Perhaps one sign of this is one thing that really surprised me in this episode: Will seems to have a failure of empathy in interacting with Walter. He asks whether finding out about Will’s past bothers Walter “because I married your mom”. Given that Walter calls Will dad, it seems to me that his issue is less that his mother has married Will than that he has learnt something painful and difficult about a man he loves and admires. “I had to justify myself to an eleven-year-old,” Will tells Jack angrily. Well, Will, you were always going to have to be honest with him eventually, and as his father figure, it is surely his responsibility to contextualise what he has done to give the boy — who rightly feels murderous after the attack on him and his mother — some moral guidance. Perhaps Will’s new family is not really as closely bound as his old family was

Image (c) NBC

Hannibal — TV review (S3E10, And the Woman Clothed in the Sun…)

This episode offers a ‘second take’ on episode 9, just as William Blake’s two ‘Great Red Dragon and the Woman…’ images view the same scene from different perspectives. Spoilers below!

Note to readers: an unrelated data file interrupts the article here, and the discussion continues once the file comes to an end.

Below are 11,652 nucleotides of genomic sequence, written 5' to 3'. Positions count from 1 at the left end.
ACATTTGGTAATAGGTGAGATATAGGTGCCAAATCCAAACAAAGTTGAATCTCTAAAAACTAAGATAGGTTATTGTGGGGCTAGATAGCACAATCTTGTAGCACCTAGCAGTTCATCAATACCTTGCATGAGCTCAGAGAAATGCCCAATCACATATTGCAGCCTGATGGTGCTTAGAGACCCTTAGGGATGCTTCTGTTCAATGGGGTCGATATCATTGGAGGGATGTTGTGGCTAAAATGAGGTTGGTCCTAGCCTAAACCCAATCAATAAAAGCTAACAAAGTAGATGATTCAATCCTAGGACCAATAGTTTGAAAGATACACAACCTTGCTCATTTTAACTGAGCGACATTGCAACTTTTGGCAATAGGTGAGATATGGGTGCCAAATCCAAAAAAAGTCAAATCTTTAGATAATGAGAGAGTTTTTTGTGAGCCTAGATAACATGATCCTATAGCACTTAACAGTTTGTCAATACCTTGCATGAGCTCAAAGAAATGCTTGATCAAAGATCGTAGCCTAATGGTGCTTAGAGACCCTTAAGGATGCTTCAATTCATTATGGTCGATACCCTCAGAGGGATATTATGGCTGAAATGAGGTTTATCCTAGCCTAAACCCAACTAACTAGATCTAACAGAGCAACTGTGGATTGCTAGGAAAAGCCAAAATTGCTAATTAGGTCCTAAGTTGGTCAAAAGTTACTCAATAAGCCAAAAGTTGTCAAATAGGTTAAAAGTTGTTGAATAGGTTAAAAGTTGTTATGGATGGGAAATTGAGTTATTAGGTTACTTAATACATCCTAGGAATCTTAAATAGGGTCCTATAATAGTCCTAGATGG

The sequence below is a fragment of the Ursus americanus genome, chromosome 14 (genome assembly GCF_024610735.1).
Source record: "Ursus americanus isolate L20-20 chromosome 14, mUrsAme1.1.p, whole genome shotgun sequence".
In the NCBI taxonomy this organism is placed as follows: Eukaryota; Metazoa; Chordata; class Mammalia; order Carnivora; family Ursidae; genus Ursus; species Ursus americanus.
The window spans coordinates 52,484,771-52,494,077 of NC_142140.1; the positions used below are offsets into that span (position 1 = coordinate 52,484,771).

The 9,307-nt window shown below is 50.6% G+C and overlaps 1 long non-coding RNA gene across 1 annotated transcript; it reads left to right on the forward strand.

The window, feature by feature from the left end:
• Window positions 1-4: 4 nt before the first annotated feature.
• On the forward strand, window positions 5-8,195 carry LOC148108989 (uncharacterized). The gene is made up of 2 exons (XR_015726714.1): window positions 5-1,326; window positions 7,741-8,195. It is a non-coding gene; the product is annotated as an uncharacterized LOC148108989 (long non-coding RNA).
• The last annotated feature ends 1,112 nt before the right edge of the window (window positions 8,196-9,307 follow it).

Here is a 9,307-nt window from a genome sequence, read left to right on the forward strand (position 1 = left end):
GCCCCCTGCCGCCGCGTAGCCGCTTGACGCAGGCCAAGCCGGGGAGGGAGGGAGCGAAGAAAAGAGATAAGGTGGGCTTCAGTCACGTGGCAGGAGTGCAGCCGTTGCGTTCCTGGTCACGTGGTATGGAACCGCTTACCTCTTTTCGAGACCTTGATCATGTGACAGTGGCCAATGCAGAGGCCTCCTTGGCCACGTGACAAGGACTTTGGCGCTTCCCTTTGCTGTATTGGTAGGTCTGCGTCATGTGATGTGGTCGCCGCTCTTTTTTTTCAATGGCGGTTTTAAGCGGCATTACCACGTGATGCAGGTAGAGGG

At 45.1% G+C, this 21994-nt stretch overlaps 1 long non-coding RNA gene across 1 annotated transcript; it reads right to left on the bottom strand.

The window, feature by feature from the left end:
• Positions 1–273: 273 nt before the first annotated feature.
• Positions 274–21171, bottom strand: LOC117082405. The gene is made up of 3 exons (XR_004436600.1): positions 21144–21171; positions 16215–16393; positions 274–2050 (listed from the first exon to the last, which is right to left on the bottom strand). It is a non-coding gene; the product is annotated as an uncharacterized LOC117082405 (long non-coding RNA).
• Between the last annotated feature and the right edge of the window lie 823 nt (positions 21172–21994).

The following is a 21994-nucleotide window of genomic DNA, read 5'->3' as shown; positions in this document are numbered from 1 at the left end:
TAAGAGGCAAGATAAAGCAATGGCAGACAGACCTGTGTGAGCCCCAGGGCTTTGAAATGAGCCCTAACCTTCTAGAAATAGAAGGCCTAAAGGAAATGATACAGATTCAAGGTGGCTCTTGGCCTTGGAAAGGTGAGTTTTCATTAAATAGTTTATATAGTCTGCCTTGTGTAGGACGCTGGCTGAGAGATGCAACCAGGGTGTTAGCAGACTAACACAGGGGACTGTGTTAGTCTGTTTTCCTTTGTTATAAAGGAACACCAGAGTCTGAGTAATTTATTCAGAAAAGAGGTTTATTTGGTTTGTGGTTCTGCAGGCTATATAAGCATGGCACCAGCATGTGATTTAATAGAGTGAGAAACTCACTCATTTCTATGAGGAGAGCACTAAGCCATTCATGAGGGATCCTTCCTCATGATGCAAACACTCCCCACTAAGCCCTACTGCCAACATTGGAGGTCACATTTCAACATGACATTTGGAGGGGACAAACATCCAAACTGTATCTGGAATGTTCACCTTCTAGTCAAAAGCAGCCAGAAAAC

This episode certainly builds on the previous one. In the opening scene, it offers us the second half of Hannibal and Dolarhyde’s illicit phone conversation. We learn that Dolarhyde has broken into Hannibal’s old office in order to make his spoof telephone call, and Will is not the only one who hallucinates patient-psychiatrist exchanges in that space. As the scene gradually comes into focus for Dolarhyde as an out-of-body experience (first in his own flesh, then as the Great Red Dragon), we find out that Dolarhyde finds a kindred spirit in Hannibal, both of them wounded by the “bad reviews” of their crimes by the media. Dolarhyde’s wish to meet Hannibal, but also to subsume him as a lesser creature, gives Hannibal’s level voice an edge of self-control with a view to self-preservation. Mikkelsen is able to give a very particular tone to Hannibal’s exploratory utterances that is revealing in its simplicity. As part of this calm but cautious exploration, Hannibal employs his knowledge of anything and everything to tune in to Dolarhyde’s chosen mythology, and he quotes a line from another Blake poem, ‘The Tyger’, in wondering, “Did he who made the lamb make thee?” Hannibal has always been interested in the self-constructed, and his theism is, like Blake’s, idiosyncratic (Bedelia notes explicitly that Hannibal keeps the “Christian holidays”). He empathises with Dolarhyde’s sense of his own ‘becoming’, but of course this does not mean he isn’t willing to try to push Dolarhyde in certain directions. Already, we are in anticipation of how Hannibal might bring Will and Dolarhyde into collision, and to what end.